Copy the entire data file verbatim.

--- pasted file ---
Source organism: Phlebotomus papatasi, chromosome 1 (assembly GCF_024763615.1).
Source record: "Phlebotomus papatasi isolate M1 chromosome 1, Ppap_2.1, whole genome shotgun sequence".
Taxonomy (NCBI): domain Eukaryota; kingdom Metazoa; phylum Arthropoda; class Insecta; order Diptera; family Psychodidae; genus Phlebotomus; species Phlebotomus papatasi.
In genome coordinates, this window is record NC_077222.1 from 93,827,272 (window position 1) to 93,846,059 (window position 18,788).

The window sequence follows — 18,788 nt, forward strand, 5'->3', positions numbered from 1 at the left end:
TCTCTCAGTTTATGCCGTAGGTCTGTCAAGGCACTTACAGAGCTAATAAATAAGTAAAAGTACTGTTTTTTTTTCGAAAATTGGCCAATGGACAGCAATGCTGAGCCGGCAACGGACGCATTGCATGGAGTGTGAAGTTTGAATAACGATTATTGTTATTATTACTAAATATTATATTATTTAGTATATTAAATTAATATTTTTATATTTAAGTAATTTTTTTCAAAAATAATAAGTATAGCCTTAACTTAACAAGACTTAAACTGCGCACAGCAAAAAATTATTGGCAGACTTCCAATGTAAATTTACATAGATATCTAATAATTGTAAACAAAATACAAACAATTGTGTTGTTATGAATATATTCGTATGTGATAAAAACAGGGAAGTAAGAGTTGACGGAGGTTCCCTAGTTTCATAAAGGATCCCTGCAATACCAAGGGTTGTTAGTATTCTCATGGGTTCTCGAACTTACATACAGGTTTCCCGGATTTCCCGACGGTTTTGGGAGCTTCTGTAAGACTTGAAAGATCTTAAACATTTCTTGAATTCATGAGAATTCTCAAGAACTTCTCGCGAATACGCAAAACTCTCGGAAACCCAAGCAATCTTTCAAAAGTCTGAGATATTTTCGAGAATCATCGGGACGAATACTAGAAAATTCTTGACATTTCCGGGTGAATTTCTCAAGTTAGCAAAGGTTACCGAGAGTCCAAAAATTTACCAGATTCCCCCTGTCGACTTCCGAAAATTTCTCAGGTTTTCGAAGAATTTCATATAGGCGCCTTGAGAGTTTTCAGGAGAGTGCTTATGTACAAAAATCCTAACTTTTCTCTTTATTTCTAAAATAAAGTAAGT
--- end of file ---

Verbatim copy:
Source organism: Phlebotomus papatasi, chromosome 1 (assembly GCF_024763615.1).
Source record: "Phlebotomus papatasi isolate M1 chromosome 1, Ppap_2.1, whole genome shotgun sequence".
Taxonomy (NCBI): domain Eukaryota; kingdom Metazoa; phylum Arthropoda; class Insecta; order Diptera; family Psychodidae; genus Phlebotomus; species Phlebotomus papatasi.
In genome coordinates, this window is record NC_077222.1 from 93,827,272 (window position 1) to 93,846,059 (window position 18,788).

The window sequence follows — 18,788 nt, forward strand, 5'->3', positions numbered from 1 at the left end:
TCTCTCAGTTTATGCCGTAGGTCTGTCAAGGCACTTACAGAGCTAATAAATAAGTAAAAGTACTGTTTTTTTTTCGAAAATTGGCCAATGGACAGCAATGCTGAGCCGGCAACGGACGCATTGCATGGAGTGTGAAGTTTGAATAACGATTATTGTTATTATTACTAAATATTATATTATTTAGTATATTAAATTAATATTTTTATATTTAAGTAATTTTTTTCAAAAATAATAAGTATAGCCTTAACTTAACAAGACTTAAACTGCGCACAGCAAAAAATTATTGGCAGACTTCCAATGTAAATTTACATAGATATCTAATAATTGTAAACAAAATACAAACAATTGTGTTGTTATGAATATATTCGTATGTGATAAAAACAGGGAAGTAAGAGTTGACGGAGGTTCCCTAGTTTCATAAAGGATCCCTGCAATACCAAGGGTTGTTAGTATTCTCATGGGTTCTCGAACTTACATACAGGTTTCCCGGATTTCCCGACGGTTTTGGGAGCTTCTGTAAGACTTGAAAGATCTTAAACATTTCTTGAATTCATGAGAATTCTCAAGAACTTCTCGCGAATACGCAAAACTCTCGGAAACCCAAGCAATCTTTCAAAAGTCTGAGATATTTTCGAGAATCATCGGGACGAATACTAGAAAATTCTTGACATTTCCGGGTGAATTTCTCAAGTTAGCAAAGGTTACCGAGAGTCCAAAAATTTACCAGATTCCCCCTGTCGACTTCCGAAAATTTCTCAGGTTTTCGAAGAATTTCATATAGGCGCCTTGAGAGTTTTCAGGAGAGTGCTTATGTACAAAAATCCTAACTTTTCTCTTTATTTCTAAAATAAAGTAAGT